Tracey Emin (b. 1963)
Tracey Emin (b. 1963)
Tracey Emin (b. 1963)
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We will invoice under standard VAT rules and VAT w… Read more PROPERTY SOLD BY TRACEY EMIN TO BENEFIT TKE STUDIOS

Like A Cloud of Blood

Like A Cloud of Blood
signed and dated ‘Tracey Emin 2022’ (lower right); titled ‘Like A Cloud of Blood’ (lower left)
acrylic on canvas
59 7/8 x 71 5/8in. (152 x 182cm.)
Painted in 2022
Donated by the artist.
London, Royal Academy of Arts, Summer Exhibition 2022, 2022, p. 41, no. 154.
Special notice
We will invoice under standard VAT rules and VAT will be charged at 20% on both the hammer price and buyer’s premium and shown separately on our invoice. This property is sold by Tracey Emin to benefit the Tracey Emin Foundation, which will support the work of TKE Studios, a subsidised professional artist''s studios with an additional twenty residencies including a free arts educational program.

Brought to you by

Tessa Lord
Tessa Lord Director, Senior Specialist

Lot Essay

Christie’s is delighted to present Tracey Emin’s Like A Cloud of Blood (2022): an outstanding, deeply personal large-scale painting sold by the artist to benefit her pioneering TKE Studios in Margate. Named after her own initials—Tracey Karima Emin—this revolutionary studio complex and residency programme will aim to foster new generations of talent, and to create a thriving artistic hub in her home town.

Having repeatedly referenced her Margate upbringing throughout her oeuvre, Emin has become a passionate cultural advocate for the Kent seaside town since returning in 2017: in August this year, the Margate Charter Trustees granted her the title Honorary Freewoman of Margate, making her the first person in fifty years—and only the fourth woman in history—to receive the distinction. Located just five minutes from her own workspace, TKE Studios is set in a former bathhouse and mortuary. With twelve subsidised professional artist studios, a rigorous exhibition cycle and two-year residencies for fifteen students with free studios, tutorials and lectures, Emin hopes to create an inspirational ‘artists’ haven’, governed by an ethos of intergenerational dialogue, creative commitment and spirited debate and critique.

In order to raise funds for the project, Emin is offering a work that she describes as ‘my favourite painting.’ Painted in her first wave of creativity after her recovery from bladder cancer in 2020, it captures the powerful release of emotion and energy she experienced after a long period of being unable to make art. ‘I thought, “wow, this is a painting that’s really important to me”, she has explained. ‘... I’m gonna hold onto it forever because this painting really explains how I’m feeling at the moment ... it was kind of full of all this angst [and] energy ... it was like this sort of explosion of everything that I was feeling.’ The title Like A Cloud of Blood, she explains, reflects this stance: ‘it was like everything about me, that’s alive coming out and going through me and going around ... like I could live outside of myself ... I don’t have children. And I think when you have children, your blood [and] your DNA carries on ... What I’m presenting to the world is my work and my paintings. So this painting in particular is like one of my children.’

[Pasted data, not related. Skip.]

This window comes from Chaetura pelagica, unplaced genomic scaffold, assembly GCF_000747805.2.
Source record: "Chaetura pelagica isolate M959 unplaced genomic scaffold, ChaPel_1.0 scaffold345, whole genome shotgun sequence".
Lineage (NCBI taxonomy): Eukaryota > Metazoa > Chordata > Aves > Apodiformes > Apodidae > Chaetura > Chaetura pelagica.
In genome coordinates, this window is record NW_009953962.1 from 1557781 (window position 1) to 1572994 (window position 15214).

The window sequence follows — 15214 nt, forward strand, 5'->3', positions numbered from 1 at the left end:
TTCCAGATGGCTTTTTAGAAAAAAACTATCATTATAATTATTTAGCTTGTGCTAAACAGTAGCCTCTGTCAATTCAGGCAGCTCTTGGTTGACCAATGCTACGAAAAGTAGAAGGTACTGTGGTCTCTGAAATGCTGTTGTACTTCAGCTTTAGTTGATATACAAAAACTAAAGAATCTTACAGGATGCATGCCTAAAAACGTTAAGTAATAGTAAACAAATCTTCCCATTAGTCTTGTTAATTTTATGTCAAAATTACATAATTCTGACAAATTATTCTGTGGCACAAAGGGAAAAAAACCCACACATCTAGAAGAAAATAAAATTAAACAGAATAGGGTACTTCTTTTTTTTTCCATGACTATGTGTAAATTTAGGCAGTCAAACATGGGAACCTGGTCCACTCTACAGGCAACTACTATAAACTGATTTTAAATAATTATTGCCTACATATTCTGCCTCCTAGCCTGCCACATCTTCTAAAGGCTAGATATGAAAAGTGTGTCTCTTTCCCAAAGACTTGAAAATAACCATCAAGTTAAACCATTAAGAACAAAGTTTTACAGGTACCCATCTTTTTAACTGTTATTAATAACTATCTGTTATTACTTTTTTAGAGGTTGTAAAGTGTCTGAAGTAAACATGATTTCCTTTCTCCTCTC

As demonstrated by her current exhibition at Jupiter Artland, Edinburgh, Emin’s recent paintings represent a vital new chapter in her rich, autobiographical practice. More keenly attuned than ever before to the power and fragility of the human form, they offer visceral expressions of hope, turmoil, pain and healing. Emin’s long and complex relationship with paint has often been deeply tied to her own body. Her pregnancy in 1990 prompted her to give up the medium at an early stage in her career, unable to shake the nausea induced by the smell of oil paint. Six years later, her seminal installation Exorcism of the Last Painting I Ever Made (1996) saw her paint naked before a live audience for three weeks in a bid to vanquish the feelings of guilt and failure she had come to attach to the medium. The major surgery she endured as part of her cancer treatment marked a new phase in this ongoing dialogue. Riddled with the long-standing influence of Egon Schiele and Edvard Munch—whom she exhibited opposite at the Royal Academy of Arts, London, shortly after receiving her all-clear—Like A Cloud of Blood sees body and paint become one, the curves and undulations of the flesh dissolving into fleeting, abstract gestures and carnal rivers of pigment.

It was Emin’s experience of cancer, notably, that played a key role in her decision to found TKE Studios, furnishing her with a renewed sense of positivity and desire to bring about change. That drive, too, was a key strand of the Royal Academy’s 2022 Summer Exhibition theme ‘climate’, which drew together ideas about crisis, opportunity, memory and transformation. Unveiled at the heart of the show, the present work is less a portrait than a bodily ‘landscape’, its swathes of pink, violet, cream and red churning with the vitality of Cy Twombly’s visceral battlegrounds or J. M. W. Turner’s luminous seascapes. The latter—who famously claimed that Margate’s skies were ‘the loveliest in all Europe’—has frequently been juxtaposed with Emin. Here, the comparison extends to the work’s titular ‘cloud’ of blood, which seems to billow across the canvas as if swept by a ferocious storm. A dark black void looms large in the background, erupting into blinding flashes of white light. Paint accumulates and disperses in atmospheric layers, bursting into fragmented, flesh-toned rivulets that trickle down the canvas like rain. The body, meanwhile, flickers like an illusion, as if wrestling with the forces of nature. It is a thrilling, poignant vision of the human condition, eternally poised on the precipice of being.

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